1. As a manager in several roles including executive, I had to respond to it being brought to my attention that members of my team were seen gathering and laughing and that I should be aware that the ‘perception’ that activity projects.
    • I would listen and express to them that the perception is countered by their successful execution what we do, the laughter is not a by product, but the fuel for that success.





Build a culture of fun, hard work, and no fear of failure. It will breed success.

Start with the fun part.         

Book Review – Execution, The Discipline of Getting Things Done

Author Larry Bossidy & Ram Charan

A quick read with each chapter giving you something useful to put into practice.  All too often leaders get frustrated that completion of activities is not occurring and they lash out at their teams.





I have been guilty of this action and thankfully my teams have been forthright enough to point out that I was acting like a crazed Captain Kirk asking to get 110% and to just make it so (ok that is Picard).








–       Seven essentials of execution on page 57

  • While these are built upon in the rest of the book, reminding myself quickly brings back the concepts to actually use.


–       As a leader you have to show up on page 63

  • Showing up defined as being present, not losing your attention by focusing on your smartphone, tablet or SQUIRREL!
  • Focus on the person or people in front of you.


–       New EDS Beliefs on page 91

  • Changing not the values in your business, department or team – but changing the beliefs about those values.
  • First as part of your SWOT identify the old beliefs both internal and external, and then define the new.

–       Leadership Assessment Summary on page 151

  • A simple chart to evaluate the potential and current value of your team

–       Principle of simultaneity on page 232

  • During planning session and budget development change from doing separately and start with a gathering all business leaders to set the foundation for simultaneously agreeing to direction, plans and budget allocations.









I review this book once a month to refocus my efforts when working with teams.  It offers simple reminders on focusing on priorities and facilitating the same with your teams.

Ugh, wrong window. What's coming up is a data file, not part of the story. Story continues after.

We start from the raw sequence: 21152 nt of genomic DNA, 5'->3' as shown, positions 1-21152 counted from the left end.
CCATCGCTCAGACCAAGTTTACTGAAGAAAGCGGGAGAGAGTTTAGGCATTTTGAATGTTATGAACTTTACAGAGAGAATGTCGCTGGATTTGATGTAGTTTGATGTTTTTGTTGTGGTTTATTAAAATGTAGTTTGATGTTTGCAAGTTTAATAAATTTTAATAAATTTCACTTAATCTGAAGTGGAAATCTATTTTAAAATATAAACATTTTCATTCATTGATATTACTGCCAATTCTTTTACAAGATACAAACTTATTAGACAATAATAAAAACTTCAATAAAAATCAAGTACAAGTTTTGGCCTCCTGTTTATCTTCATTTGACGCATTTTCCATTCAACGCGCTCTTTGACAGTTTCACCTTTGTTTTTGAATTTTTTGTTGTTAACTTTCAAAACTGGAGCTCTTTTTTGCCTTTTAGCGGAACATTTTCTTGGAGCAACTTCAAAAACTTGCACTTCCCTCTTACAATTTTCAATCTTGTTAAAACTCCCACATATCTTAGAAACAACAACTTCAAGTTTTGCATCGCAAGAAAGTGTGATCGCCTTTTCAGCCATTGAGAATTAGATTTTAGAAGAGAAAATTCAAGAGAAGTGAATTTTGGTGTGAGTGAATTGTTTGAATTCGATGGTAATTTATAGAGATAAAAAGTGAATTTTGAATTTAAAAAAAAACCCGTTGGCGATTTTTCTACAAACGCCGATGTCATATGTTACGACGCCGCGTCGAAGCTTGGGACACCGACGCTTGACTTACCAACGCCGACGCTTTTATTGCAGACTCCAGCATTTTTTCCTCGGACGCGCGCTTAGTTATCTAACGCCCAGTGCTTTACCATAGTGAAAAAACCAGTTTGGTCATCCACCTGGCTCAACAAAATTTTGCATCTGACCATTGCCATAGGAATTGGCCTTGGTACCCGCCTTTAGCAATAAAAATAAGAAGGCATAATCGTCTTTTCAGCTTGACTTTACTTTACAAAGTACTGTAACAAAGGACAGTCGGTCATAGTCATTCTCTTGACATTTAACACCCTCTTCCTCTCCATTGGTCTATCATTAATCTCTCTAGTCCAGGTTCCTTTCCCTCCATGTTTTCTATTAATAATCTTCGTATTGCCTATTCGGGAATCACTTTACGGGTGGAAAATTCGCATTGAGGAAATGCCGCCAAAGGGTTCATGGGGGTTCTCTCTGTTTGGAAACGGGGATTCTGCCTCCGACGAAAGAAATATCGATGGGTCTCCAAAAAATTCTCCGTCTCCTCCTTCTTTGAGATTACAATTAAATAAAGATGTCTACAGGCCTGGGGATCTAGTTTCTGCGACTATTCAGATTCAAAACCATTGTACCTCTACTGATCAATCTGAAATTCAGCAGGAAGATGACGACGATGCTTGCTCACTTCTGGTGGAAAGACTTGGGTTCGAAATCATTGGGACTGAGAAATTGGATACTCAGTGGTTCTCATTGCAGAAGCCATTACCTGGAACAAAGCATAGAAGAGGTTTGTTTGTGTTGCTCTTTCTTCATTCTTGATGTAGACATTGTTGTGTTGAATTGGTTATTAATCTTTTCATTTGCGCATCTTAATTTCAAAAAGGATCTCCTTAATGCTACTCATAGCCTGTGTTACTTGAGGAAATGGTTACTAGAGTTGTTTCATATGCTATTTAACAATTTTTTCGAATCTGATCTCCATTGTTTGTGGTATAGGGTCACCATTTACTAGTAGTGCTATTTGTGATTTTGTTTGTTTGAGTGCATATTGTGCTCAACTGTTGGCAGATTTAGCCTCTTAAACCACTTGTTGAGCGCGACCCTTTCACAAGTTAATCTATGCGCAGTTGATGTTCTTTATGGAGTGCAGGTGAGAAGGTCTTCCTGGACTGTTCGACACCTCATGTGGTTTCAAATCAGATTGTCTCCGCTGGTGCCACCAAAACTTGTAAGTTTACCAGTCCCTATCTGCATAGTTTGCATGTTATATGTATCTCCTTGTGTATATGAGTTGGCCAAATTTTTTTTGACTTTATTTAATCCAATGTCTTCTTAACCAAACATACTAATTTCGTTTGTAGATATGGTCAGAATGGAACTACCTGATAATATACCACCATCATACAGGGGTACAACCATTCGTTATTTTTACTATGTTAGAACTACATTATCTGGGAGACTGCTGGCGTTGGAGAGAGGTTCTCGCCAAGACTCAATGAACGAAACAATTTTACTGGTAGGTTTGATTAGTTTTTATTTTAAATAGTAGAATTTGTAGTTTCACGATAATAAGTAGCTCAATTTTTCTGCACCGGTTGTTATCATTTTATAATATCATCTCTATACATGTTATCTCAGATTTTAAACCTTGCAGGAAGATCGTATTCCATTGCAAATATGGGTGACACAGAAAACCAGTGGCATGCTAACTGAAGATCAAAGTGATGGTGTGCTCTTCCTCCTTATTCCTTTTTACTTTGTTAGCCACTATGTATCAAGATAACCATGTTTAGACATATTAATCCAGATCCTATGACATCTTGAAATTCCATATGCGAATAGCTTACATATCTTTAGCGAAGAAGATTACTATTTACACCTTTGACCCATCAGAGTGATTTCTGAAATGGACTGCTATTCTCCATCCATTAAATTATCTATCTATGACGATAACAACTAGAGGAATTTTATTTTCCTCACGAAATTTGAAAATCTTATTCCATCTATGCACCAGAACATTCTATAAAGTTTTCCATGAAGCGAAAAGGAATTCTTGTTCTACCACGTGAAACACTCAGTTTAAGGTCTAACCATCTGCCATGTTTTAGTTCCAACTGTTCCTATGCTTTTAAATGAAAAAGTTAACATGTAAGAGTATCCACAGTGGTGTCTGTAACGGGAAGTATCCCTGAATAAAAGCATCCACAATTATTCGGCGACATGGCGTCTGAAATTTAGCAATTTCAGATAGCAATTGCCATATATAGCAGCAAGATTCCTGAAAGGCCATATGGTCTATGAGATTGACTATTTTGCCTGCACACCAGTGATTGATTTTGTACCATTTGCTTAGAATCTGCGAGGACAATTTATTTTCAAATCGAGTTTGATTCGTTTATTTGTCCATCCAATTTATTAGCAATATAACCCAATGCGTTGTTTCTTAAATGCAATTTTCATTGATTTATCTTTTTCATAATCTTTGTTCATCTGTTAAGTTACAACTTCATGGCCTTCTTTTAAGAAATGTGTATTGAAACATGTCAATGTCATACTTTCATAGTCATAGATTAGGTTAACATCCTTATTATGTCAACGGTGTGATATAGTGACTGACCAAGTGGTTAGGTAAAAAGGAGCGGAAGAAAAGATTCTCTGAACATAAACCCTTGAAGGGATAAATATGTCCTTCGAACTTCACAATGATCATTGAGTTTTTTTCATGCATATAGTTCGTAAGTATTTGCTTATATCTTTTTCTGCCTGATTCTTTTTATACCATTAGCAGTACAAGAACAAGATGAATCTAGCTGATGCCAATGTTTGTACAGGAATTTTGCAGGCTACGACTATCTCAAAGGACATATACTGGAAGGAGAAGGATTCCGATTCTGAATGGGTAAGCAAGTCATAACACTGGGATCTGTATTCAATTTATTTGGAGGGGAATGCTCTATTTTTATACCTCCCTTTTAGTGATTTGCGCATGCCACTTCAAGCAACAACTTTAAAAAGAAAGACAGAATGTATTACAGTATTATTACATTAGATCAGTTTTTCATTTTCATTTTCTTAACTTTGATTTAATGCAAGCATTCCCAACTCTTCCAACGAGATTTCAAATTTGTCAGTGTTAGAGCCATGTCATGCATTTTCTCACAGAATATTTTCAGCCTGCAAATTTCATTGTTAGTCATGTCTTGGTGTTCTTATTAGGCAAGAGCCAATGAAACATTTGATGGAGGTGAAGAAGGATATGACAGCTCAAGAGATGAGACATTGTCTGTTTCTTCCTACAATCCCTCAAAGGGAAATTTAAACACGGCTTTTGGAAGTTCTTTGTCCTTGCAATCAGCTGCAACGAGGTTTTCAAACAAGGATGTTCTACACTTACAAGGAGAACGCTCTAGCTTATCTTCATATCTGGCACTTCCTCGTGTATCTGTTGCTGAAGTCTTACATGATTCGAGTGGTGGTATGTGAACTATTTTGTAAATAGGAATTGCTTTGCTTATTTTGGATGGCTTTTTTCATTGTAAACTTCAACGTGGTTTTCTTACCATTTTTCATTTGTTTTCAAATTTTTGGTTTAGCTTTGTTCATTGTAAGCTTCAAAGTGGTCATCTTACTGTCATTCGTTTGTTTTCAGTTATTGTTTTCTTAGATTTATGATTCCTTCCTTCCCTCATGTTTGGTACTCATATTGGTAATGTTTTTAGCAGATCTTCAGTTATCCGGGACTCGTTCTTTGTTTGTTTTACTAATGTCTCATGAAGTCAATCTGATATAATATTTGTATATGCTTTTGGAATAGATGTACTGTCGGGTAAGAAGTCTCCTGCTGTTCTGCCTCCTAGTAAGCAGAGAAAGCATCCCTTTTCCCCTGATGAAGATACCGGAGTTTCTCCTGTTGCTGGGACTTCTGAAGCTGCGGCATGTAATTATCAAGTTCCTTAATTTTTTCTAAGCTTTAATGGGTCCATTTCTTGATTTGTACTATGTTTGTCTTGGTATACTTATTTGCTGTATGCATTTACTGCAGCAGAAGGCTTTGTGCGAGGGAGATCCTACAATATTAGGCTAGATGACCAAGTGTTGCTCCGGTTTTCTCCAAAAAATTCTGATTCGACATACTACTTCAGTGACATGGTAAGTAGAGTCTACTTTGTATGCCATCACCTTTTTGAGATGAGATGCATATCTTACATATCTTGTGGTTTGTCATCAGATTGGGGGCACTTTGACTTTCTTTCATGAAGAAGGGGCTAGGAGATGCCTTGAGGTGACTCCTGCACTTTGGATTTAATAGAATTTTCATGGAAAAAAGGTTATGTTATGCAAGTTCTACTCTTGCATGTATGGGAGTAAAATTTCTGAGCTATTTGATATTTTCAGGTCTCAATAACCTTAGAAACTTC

Rule #6 Spend more time in other people’s offices and cubicles than your own

Spend more time in other people’s offices and cubicles than your own, especially between 9 and 4pm.

This is a simple rule that we all get caught up in when we have in our mind a ‘major’

  • report
  • presentation
  • budget
  • performance reviews
  • contract to review
  • project plan
  • etc…

to do and we virtually lock ourselves in our office for the entire day.



The door may be open to comply with your open door policy, but your body language indicates to those people who come to you for     

  • advice
  • help
  • direction
  • approval
  • etc…

that the door may be open, but you are closed for business today.

We have that work to do that requires focus, but it should not be for the entire day.

Use good time management practices of working on that ‘major’ thing first thing in the morning for 15, 30, or 60 minutes and then stop.

Meet with the people you need to collaborate with, but out of your office. Your team needs to see you each and every day you are in the office.

  • Check on that project status.
  • Give a high five for that customer who was satisfied because that person went above and beyond
  • Give a head slap to that person who has falling behind or not giving the effort needed
  • Take the temperature of the group
  • Check in with a peer on how that trip they just returned from went

Then, get back to the office for another 15, 30, or 60 minutes on the ‘major’ effort.

Your are part of a team, you need to be with the team (your area, your peers area, the company as a whole).

The Sunk Cost Fallacy

Fast Company is one of the sites I use to keep up to speed on what is going with business and technology.  I found this article by Kevin Purdy’s interviewing David McRaney.  It provided that insightful reminder of things we already know, but like to forget we know.


Such as – You’d like to believe that you can evaluate the future worth of a project, an investment, or just a laptop with the stoic gaze of a Wall Street lifer.

But you tend to favor those things you’ve already “invested” in, because otherwise–horror of horrors–you’d have made a mistake in your past.


McRaney goes on to give this a name “sunk cost fallacy”.  The concept is simple as McRaney describes it “The pain of losing something is twice as strong as the joy in gaining the same exact thing”.

Or put in a longer way “Loss aversion is one of your strongest drives. You know a confirmed loss lingers and grows in your mind, becoming larger in your history than it was when you first felt it. Whenever this clinging to the past becomes a factor in making decisions about your future, you run the risk of being derailed by the sunk cost fallacy.

Thus, why when we finally come to the conclusion after years of trying to fix everything from ERP’s implementations to correcting performance issues with employees who have been with you for years that we need to make a change we flip flop back and forth.

It is an emotional rollercoaster of logic shouting in your head you need to do this change and feelings telling you that it will be painful and rationalization telling you that the pain is not worth it.

Fill in the blank ____________________________ for your favorite rationalizations.

Mine often are

–       it is a priority, but if I don’t do this other thing people will be more upset

–       yes we would have saved money, but upgrading it could support growth

–       I did not like her anyway (oops, how did that get in here)

I recommend reading the article and start following McRaney’s Blog.